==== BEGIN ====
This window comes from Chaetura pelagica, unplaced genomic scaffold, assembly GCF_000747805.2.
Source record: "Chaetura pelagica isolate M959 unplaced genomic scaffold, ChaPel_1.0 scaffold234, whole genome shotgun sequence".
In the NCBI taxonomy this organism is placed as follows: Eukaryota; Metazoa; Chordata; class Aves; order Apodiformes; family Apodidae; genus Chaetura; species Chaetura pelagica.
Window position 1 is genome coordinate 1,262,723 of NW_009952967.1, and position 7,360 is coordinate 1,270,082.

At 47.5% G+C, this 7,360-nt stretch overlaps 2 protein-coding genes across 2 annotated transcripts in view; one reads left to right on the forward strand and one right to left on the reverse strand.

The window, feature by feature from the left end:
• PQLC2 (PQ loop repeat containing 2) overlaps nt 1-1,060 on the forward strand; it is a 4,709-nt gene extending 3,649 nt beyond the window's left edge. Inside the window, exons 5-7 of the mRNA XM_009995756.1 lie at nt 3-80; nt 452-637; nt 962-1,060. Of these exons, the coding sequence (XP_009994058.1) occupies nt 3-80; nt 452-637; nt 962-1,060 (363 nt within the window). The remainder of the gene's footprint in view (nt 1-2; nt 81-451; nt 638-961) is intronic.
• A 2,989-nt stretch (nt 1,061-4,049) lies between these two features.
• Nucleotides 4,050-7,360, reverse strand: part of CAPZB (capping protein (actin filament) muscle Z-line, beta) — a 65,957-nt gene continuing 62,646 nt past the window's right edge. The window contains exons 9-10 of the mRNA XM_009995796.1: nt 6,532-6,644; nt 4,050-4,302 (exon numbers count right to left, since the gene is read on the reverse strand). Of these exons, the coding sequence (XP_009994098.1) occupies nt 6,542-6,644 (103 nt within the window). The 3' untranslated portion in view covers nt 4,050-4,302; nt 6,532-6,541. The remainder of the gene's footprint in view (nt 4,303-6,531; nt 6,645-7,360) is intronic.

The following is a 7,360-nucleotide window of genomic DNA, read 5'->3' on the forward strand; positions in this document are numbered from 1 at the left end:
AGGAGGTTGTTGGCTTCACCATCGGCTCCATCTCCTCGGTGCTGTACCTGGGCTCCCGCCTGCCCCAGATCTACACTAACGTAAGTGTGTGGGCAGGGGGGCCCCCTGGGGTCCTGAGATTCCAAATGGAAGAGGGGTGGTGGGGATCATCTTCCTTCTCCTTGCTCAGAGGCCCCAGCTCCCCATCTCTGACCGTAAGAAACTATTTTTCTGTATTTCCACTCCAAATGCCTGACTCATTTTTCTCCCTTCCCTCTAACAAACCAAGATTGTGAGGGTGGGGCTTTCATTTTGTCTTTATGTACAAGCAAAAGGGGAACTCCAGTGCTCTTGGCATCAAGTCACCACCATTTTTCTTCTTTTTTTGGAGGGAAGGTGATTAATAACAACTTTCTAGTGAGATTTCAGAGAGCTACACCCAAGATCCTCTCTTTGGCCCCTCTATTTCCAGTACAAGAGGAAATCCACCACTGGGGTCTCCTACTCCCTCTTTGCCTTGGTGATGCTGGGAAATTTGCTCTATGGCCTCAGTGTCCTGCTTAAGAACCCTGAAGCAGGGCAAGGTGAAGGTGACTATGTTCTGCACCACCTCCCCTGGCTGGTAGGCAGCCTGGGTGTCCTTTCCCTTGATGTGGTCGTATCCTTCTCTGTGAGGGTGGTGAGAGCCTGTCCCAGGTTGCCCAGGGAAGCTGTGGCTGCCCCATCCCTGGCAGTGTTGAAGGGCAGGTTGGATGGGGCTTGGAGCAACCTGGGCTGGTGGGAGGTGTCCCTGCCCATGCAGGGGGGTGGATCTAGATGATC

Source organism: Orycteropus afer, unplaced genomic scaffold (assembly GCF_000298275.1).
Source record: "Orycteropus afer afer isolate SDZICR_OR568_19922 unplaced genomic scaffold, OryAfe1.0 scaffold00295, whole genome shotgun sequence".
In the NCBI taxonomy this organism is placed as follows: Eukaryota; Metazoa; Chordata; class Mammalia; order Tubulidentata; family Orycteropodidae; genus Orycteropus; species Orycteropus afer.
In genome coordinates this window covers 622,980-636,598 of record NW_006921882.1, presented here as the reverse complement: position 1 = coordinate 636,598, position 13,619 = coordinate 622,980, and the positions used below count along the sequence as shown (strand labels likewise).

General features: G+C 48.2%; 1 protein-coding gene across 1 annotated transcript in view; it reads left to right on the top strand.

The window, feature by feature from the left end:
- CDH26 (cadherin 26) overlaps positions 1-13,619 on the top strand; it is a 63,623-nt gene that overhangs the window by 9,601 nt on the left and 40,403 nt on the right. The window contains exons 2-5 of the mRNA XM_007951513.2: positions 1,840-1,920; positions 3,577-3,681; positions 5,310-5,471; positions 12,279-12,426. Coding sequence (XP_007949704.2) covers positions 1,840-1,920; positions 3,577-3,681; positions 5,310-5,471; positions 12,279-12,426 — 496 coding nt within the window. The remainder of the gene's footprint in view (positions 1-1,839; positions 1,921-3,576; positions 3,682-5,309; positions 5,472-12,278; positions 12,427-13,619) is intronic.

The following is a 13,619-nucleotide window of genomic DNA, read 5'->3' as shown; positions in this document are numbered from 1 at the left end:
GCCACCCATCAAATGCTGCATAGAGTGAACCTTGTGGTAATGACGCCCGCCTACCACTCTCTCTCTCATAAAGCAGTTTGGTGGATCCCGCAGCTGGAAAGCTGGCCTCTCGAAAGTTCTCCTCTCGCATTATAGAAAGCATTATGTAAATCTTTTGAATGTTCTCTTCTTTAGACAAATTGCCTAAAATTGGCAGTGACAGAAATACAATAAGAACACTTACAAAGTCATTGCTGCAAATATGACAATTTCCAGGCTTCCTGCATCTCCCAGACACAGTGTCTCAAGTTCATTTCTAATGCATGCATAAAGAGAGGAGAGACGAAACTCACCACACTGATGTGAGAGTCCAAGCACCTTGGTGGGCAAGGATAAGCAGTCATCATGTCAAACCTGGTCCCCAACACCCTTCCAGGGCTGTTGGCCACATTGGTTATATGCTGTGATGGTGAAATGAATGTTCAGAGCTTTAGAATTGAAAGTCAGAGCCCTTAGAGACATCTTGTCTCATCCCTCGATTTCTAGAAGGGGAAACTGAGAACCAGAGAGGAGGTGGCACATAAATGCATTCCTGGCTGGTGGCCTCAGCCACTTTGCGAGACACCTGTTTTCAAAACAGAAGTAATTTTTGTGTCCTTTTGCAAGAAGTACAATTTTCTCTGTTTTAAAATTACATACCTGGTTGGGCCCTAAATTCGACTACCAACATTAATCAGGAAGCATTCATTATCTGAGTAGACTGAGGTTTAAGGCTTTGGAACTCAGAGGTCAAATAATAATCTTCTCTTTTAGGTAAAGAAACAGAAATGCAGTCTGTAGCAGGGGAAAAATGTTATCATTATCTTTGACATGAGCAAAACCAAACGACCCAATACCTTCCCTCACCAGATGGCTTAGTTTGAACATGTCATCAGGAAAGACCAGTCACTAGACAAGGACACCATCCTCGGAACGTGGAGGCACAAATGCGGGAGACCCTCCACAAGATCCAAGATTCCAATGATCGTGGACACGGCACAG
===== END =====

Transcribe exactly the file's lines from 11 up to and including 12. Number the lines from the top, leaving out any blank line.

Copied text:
AGGAGGTTGTTGGCTTCACCATCGGCTCCATCTCCTCGGTGCTGTACCTGGGCTCCCGCCTGCCCCAGATCTACACTAACGTAAGTGTGTGGGCAGGGGGGCCCCCTGGGGTCCTGAGATTCCAAATGGAAGAGGGGTGGTGGGGATCATCTTCCTTCTCCTTGCTCAGAGGCCCCAGCTCCCCATCTCTGACCGTAAGAAACTATTTTTCTGTATTTCCACTCCAAATGCCTGACTCATTTTTCTCCCTTCCCTCTAACAAACCAAGATTGTGAGGGTGGGGCTTTCATTTTGTCTTTATGTACAAGCAAAAGGGGAACTCCAGTGCTCTTGGCATCAAGTCACCACCATTTTTCTTCTTTTTTTGGAGGGAAGGTGATTAATAACAACTTTCTAGTGAGATTTCAGAGAGCTACACCCAAGATCCTCTCTTTGGCCCCTCTATTTCCAGTACAAGAGGAAATCCACCACTGGGGTCTCCTACTCCCTCTTTGCCTTGGTGATGCTGGGAAATTTGCTCTATGGCCTCAGTGTCCTGCTTAAGAACCCTGAAGCAGGGCAAGGTGAAGGTGACTATGTTCTGCACCACCTCCCCTGGCTGGTAGGCAGCCTGGGTGTCCTTTCCCTTGATGTGGTCGTATCCTTCTCTGTGAGGGTGGTGAGAGCCTGTCCCAGGTTGCCCAGGGAAGCTGTGGCTGCCCCATCCCTGGCAGTGTTGAAGGGCAGGTTGGATGGGGCTTGGAGCAACCTGGGCTGGTGGGAGGTGTCCCTGCCCATGCAGGGGGGTGGATCTAGATGATC

Source organism: Orycteropus afer, unplaced genomic scaffold (assembly GCF_000298275.1).